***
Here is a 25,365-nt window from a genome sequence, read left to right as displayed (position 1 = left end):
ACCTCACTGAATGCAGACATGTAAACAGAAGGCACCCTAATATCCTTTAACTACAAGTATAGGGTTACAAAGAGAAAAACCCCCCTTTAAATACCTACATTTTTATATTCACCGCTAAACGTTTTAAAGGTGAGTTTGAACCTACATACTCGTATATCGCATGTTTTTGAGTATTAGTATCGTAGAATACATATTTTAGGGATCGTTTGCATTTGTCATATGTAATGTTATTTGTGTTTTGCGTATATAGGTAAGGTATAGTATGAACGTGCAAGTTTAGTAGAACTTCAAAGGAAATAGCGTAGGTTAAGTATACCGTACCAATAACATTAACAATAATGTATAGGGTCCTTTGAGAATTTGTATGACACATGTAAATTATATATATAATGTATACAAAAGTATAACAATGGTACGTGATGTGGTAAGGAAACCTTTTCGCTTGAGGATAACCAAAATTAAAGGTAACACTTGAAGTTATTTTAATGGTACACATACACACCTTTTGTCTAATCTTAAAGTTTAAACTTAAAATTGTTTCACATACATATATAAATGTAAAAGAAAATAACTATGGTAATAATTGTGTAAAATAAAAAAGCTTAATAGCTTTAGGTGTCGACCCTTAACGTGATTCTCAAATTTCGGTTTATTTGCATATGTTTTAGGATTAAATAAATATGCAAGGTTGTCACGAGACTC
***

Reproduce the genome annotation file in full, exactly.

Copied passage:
Here is a 25,365-nt window from a genome sequence, read left to right as displayed (position 1 = left end):
ACCTCACTGAATGCAGACATGTAAACAGAAGGCACCCTAATATCCTTTAACTACAAGTATAGGGTTACAAAGAGAAAAACCCCCCTTTAAATACCTACATTTTTATATTCACCGCTAAACGTTTTAAAGGTGAGTTTGAACCTACATACTCGTATATCGCATGTTTTTGAGTATTAGTATCGTAGAATACATATTTTAGGGATCGTTTGCATTTGTCATATGTAATGTTATTTGTGTTTTGCGTATATAGGTAAGGTATAGTATGAACGTGCAAGTTTAGTAGAACTTCAAAGGAAATAGCGTAGGTTAAGTATACCGTACCAATAACATTAACAATAATGTATAGGGTCCTTTGAGAATTTGTATGACACATGTAAATTATATATATAATGTATACAAAAGTATAACAATGGTACGTGATGTGGTAAGGAAACCTTTTCGCTTGAGGATAACCAAAATTAAAGGTAACACTTGAAGTTATTTTAATGGTACACATACACACCTTTTGTCTAATCTTAAAGTTTAAACTTAAAATTGTTTCACATACATATATAAATGTAAAAGAAAATAACTATGGTAATAATTGTGTAAAATAAAAAAGCTTAATAGCTTTAGGTGTCGACCCTTAACGTGATTCTCAAATTTCGGTTTATTTGCATATGTTTTAGGATTAAATAAATATGCAAGGTTGTCACGAGACTC